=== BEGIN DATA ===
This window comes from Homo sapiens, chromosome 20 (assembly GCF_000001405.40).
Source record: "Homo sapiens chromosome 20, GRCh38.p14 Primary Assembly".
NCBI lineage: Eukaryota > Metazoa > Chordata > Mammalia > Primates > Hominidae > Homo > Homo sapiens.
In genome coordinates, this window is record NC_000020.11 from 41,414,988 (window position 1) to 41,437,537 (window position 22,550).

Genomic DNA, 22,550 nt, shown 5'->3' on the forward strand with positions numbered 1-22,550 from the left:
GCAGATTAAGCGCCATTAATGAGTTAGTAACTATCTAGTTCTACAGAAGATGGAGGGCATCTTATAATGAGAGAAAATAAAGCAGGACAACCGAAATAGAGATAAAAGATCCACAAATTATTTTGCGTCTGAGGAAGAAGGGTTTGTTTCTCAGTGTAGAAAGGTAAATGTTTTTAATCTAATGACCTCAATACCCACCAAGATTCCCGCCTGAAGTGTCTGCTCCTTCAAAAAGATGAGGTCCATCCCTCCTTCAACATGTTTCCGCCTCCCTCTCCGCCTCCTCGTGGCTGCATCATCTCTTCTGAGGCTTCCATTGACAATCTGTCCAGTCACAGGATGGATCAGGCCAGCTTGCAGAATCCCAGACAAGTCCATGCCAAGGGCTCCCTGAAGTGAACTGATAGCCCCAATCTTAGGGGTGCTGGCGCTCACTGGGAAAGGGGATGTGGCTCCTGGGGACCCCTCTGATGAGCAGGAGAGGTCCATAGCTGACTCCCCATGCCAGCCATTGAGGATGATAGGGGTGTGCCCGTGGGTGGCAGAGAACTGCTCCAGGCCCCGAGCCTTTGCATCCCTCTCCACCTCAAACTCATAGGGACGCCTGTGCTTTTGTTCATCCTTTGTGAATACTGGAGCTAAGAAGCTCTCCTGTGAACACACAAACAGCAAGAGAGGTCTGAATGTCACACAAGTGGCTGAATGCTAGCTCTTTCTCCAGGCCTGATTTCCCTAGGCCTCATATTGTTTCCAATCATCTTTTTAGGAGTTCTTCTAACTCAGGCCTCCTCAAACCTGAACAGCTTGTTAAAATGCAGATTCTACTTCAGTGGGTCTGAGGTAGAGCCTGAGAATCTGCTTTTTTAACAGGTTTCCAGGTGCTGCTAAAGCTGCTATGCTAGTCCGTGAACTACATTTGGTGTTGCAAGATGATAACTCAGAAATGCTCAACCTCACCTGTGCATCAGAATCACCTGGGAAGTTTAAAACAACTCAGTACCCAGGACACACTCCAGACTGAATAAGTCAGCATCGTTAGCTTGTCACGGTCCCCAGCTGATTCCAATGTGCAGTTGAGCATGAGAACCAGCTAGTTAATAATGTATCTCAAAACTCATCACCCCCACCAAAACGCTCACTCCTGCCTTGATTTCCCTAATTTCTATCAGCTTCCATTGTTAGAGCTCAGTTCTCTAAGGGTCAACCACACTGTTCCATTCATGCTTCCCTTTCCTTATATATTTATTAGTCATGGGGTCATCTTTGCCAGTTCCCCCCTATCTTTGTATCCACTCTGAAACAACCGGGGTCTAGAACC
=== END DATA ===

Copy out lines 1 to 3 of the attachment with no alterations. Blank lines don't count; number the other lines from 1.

This window comes from Homo sapiens, chromosome 20 (assembly GCF_000001405.40).
Source record: "Homo sapiens chromosome 20, GRCh38.p14 Primary Assembly".
NCBI lineage: Eukaryota > Metazoa > Chordata > Mammalia > Primates > Hominidae > Homo > Homo sapiens.